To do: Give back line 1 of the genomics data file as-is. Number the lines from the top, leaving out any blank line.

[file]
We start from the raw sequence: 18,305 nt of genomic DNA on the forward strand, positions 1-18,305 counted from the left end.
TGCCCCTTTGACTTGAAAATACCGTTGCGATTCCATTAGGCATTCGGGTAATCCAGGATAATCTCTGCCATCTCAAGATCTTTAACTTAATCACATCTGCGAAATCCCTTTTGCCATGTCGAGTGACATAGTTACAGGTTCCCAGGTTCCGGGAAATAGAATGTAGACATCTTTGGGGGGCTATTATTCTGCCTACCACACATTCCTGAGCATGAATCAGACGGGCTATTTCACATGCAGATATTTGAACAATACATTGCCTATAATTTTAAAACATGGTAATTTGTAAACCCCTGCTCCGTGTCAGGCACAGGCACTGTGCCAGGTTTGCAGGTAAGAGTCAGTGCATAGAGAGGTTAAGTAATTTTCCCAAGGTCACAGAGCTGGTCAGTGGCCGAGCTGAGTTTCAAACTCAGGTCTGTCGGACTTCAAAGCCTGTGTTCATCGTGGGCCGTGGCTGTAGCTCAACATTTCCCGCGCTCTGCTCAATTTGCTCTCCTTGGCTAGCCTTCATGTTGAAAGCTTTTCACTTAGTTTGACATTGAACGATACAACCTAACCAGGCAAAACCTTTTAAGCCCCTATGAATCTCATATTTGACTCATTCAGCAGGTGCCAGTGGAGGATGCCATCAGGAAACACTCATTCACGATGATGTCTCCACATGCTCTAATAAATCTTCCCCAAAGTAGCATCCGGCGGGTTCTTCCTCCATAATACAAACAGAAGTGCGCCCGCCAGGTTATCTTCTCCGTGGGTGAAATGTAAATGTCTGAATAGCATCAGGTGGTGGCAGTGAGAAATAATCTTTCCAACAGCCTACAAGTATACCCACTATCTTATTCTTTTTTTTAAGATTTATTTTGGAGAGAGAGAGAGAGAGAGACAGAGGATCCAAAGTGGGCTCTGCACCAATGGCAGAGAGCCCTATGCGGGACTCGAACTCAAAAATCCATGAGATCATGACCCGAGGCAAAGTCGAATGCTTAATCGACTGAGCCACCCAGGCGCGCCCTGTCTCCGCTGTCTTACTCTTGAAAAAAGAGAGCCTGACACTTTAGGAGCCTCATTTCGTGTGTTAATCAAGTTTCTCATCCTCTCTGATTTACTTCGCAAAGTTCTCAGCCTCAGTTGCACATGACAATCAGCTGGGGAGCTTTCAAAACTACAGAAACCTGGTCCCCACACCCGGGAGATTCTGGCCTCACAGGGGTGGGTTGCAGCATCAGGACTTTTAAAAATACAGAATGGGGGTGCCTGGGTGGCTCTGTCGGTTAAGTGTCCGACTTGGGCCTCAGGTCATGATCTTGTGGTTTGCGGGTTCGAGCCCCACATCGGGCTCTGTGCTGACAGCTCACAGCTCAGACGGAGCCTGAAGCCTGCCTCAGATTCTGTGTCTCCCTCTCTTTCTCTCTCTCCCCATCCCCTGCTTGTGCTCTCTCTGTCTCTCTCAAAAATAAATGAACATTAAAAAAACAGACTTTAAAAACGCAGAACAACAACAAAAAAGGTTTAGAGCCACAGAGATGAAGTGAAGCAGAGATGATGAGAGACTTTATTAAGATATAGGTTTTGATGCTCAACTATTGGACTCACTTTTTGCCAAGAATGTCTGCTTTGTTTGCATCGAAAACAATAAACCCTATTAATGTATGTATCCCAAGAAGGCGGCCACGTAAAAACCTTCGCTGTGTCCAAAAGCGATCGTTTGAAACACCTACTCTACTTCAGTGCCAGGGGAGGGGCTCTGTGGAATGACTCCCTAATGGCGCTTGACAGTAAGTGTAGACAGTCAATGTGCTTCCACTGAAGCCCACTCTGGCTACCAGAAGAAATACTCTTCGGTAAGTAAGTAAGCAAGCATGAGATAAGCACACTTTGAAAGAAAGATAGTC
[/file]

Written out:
We start from the raw sequence: 18,305 nt of genomic DNA on the forward strand, positions 1-18,305 counted from the left end.